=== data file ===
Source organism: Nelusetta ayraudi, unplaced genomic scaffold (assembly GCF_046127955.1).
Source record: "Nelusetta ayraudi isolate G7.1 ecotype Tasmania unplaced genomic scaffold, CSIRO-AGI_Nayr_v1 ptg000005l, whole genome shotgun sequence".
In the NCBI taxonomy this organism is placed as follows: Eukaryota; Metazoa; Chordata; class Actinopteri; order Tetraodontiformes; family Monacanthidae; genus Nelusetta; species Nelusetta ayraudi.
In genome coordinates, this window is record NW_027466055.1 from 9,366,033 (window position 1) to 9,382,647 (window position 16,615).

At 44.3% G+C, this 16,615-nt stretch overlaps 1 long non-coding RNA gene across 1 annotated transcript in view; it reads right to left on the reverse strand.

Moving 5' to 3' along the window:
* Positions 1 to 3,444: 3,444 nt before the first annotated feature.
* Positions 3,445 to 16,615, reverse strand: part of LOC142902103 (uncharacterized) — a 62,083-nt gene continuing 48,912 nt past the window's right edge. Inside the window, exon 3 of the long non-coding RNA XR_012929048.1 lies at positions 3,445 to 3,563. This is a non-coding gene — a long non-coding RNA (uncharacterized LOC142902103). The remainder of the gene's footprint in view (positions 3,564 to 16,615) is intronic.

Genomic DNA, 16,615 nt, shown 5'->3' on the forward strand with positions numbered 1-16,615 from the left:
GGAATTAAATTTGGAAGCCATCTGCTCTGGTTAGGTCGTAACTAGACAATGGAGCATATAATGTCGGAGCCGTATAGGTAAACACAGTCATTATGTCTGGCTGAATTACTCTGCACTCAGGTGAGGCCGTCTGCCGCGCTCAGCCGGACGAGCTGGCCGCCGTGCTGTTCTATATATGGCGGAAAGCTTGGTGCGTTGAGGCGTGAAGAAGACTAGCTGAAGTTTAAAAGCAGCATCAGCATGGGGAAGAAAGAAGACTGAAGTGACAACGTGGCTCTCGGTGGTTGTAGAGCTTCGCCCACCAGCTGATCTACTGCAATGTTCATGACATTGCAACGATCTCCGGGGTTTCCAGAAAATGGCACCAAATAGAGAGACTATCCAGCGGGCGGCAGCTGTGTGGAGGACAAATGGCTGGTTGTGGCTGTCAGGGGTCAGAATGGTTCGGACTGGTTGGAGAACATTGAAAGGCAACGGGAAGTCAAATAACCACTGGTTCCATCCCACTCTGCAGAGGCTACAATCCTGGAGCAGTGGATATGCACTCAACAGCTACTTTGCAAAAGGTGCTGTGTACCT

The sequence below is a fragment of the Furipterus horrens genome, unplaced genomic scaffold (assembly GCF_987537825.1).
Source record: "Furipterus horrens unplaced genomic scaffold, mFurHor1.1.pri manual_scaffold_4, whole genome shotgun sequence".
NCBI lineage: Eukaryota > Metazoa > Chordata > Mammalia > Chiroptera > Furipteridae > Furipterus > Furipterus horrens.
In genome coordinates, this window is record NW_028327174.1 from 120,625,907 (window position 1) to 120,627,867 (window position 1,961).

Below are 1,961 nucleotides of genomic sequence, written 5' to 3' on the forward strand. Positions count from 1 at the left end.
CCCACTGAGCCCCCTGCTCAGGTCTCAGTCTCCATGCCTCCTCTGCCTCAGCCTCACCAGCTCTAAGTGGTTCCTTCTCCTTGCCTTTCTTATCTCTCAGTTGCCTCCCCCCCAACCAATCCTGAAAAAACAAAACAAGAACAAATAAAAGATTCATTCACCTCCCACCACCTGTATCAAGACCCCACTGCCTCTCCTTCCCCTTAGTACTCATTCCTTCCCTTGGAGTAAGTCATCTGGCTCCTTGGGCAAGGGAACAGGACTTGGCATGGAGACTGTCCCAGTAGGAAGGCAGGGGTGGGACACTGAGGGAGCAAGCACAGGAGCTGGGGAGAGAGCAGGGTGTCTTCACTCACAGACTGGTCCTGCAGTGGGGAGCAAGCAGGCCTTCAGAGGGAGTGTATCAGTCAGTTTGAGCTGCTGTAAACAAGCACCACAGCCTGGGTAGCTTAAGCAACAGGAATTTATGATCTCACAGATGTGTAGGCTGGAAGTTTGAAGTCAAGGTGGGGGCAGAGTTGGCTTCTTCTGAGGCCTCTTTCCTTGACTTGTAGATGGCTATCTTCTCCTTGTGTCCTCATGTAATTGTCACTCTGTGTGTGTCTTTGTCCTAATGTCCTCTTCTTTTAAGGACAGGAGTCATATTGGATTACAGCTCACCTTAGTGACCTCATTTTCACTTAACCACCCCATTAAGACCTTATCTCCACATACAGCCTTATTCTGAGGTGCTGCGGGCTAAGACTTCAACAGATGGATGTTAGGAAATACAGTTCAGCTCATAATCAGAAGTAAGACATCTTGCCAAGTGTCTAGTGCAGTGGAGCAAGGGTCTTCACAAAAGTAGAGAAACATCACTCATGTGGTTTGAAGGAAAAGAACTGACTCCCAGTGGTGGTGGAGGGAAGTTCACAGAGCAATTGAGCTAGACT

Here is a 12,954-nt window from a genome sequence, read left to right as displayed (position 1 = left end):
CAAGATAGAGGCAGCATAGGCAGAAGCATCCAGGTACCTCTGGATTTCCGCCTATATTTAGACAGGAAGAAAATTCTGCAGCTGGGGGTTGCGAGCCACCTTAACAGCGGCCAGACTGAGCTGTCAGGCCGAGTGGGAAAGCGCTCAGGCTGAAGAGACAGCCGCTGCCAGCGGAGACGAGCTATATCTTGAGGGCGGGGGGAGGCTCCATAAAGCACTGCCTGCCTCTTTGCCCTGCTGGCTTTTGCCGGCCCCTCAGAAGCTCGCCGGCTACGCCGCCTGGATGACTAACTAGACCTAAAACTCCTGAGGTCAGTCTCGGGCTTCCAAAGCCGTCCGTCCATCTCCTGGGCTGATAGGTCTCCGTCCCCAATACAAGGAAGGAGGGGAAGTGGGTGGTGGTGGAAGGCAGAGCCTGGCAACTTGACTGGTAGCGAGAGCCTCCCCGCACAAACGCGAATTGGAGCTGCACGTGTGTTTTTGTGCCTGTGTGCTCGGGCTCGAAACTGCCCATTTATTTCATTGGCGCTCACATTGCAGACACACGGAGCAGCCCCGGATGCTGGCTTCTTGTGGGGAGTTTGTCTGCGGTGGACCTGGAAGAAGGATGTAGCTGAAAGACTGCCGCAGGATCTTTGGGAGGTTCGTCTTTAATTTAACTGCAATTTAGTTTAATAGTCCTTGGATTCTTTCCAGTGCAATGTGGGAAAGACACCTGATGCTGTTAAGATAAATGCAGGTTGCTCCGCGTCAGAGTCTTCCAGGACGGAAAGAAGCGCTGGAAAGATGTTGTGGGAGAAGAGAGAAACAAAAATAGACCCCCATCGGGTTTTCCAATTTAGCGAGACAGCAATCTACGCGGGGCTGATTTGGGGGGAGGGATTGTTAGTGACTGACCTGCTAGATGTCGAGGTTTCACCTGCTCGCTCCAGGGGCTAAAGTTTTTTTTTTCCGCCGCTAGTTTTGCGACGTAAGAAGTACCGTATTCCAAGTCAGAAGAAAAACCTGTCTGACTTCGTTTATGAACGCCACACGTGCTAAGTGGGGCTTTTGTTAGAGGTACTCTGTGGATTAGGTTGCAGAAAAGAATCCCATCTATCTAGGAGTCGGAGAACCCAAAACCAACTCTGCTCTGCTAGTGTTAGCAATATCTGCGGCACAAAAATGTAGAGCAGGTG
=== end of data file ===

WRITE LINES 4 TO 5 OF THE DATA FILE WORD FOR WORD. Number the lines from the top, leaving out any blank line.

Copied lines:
In genome coordinates, this window is record NW_027466055.1 from 9,366,033 (window position 1) to 9,382,647 (window position 16,615).

At 44.3% G+C, this 16,615-nt stretch overlaps 1 long non-coding RNA gene across 1 annotated transcript in view; it reads right to left on the reverse strand.